Wind energy requires long transmission lines. Wind farms are mostly built in remote areas or offshore, far away from centres of population where the electricity is needed. This requires longer, more expensive and more intrusive transmission lines than power from conventional sources. Because many wind farms have to be built to match the output of a single conventional station, long lines of pylons have become an eyesore in themselves. Such long transmission lines also lead to greater power loss.
Offshore wind energy is doubly expensive. Offshore wind turbines attract less opposition and appear more efficient, as average wind speeds are higher. However, marine turbines are difficult, dangerous and expensive to maintain. The cost to the consumer is also much higher as they are paid double the subsidy of onshore turbines.
More wind energy = less CO2 emissions reduction. On the face of it, a unit of wind-produced electricity displaces one generated from coal or gas, so reducing CO2 emissions. However, this does not take into account backup generation. As the proportion of wind in the generating mix increases more spinning reserve is required and less emissions are saved. The most effective way to reduce emissions is to increase efficiency and the most efficient way of producing low carbon electricity is to use nuclear power.
Turbines may never pay off their ‘carbon debt’. According to Scottish Renewables, the carbon dioxide emissions from construction and installation of turbines is paid back within the first year of operation. This is patent nonsense as it fails to take into account the construction cost and environmental impact of the turbine components or the manufacture and installation of the associated cables and transmission lines. It also assumes that damage to peatland is successfully addressed by restoration efforts.
Wind energy creates few local jobs. There is an established industry producing wind turbines overseas by firms such as Vestas and Siemens. Such companies may have some, low tech, manufacturing close to the market but employment will come mainly from construction and maintenance work. Studies in Scotland and Spain show that concentrating on the massively expensive renewables sector to the detriment of other sectors including R&D actually destroys jobs.
Wind energy puts our industries at a disadvantage and increases CO2 emissions elsewhere. Higher energy costs place an additional burden on European companies already at a competitive disadvantage in a globalised economy. Locally manufactured goods are displaced by imports from countries such as China, where emissions are increasing rapidly. Scotland’s increasing reliance on wind will therefore increase its consumption-based carbon footprint: the Climate Change Committee reports that, for the UK as a whole, the consumption- based measure of emissions has increased by 10%.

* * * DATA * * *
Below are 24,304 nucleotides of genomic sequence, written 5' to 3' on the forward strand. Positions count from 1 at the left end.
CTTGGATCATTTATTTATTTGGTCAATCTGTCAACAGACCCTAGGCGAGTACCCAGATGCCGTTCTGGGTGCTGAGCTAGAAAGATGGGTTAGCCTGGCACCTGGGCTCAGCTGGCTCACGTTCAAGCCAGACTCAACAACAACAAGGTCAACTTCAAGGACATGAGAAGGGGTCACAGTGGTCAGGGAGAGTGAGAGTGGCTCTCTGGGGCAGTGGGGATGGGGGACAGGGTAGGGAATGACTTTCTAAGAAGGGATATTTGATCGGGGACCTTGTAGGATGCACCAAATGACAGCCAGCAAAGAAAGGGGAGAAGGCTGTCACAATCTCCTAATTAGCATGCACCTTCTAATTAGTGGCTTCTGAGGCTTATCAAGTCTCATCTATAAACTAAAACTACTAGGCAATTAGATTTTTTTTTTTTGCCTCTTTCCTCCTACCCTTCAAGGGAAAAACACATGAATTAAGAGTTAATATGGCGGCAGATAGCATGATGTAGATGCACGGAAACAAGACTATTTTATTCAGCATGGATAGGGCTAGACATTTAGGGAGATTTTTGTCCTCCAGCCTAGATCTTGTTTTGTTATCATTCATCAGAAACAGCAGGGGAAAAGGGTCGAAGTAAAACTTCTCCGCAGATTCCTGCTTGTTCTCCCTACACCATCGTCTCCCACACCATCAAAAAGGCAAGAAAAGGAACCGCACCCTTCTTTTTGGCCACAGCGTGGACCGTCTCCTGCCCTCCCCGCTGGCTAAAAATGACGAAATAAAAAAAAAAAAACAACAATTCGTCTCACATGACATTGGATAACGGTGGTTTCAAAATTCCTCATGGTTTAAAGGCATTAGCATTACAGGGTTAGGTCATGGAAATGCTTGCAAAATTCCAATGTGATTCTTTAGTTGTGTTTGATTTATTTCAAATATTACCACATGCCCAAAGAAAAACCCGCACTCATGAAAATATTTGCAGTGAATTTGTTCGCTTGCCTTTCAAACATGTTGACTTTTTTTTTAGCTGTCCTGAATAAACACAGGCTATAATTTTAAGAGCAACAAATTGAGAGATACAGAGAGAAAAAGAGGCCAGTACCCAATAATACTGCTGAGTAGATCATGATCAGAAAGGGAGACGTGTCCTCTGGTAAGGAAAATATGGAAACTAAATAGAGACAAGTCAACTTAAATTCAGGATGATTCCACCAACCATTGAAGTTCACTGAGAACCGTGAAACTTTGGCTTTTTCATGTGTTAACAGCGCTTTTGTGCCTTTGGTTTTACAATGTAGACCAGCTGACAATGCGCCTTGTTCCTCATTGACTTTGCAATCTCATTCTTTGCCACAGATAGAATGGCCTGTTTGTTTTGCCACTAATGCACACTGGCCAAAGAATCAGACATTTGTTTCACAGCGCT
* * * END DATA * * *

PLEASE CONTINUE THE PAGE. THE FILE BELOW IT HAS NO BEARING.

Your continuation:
Any emissions saved in Europe are more than offset by rises elsewhere. The EU is becoming an ever smaller part of the world economy as China and other emerging economies continue to grow fast. This growth is made possible by an expanding energy sector, fuelled largely by coal. Even if the EU were to meet its self-imposed targets, which is impossible without drastic de-industrialisation, global carbon dioxide emissions will continue to rise for decades to come.
Due to a growing resistance to wind farms, enhanced incentives are now being offered to local communities. In England the government recommends £5,000 per megawatt of installed generating capacity per year. However to put this in perspective, a single two megawatt wind turbine will generate over £425,000 per annum from a combination of the electricity it produces and various subsidies including “constraint” payments from over-capacity shutdowns. There are now calls to extend community payments to more people with some even suggesting that “everyone should benefit from this bonanza.” This is of course impossible as the majority must continue to pay in so that the lucky few may benefit.
Wind farm developers who need to fell trees must now undertake “compensatory planting.” Replacement trees are normally planted elsewhere by the Forestry Commission with the developer paying. The cash collected in this manner has so far allowed the Forestry Commission to buy out more than 40 farms, many of which were arable. Electricity bills are therefore being inflated to subsidise not only wind turbines but the elimination of productive farmland essential for UK food security.
In light of the damning technical and economic evidence now in the public domain, the conclusions are plain. Not only is wind-generated electricity hopelessly inefficient and ruinously expensive, it is also bad for the customer, bad for jobs and bad for the environment. Civil servants and politicians alike have been comprehensively hoodwinked by renewable energy spin-doctors. In twenty or thirty year’s time the turbines will have gone, but the economic, commercial and environmental damage will remain.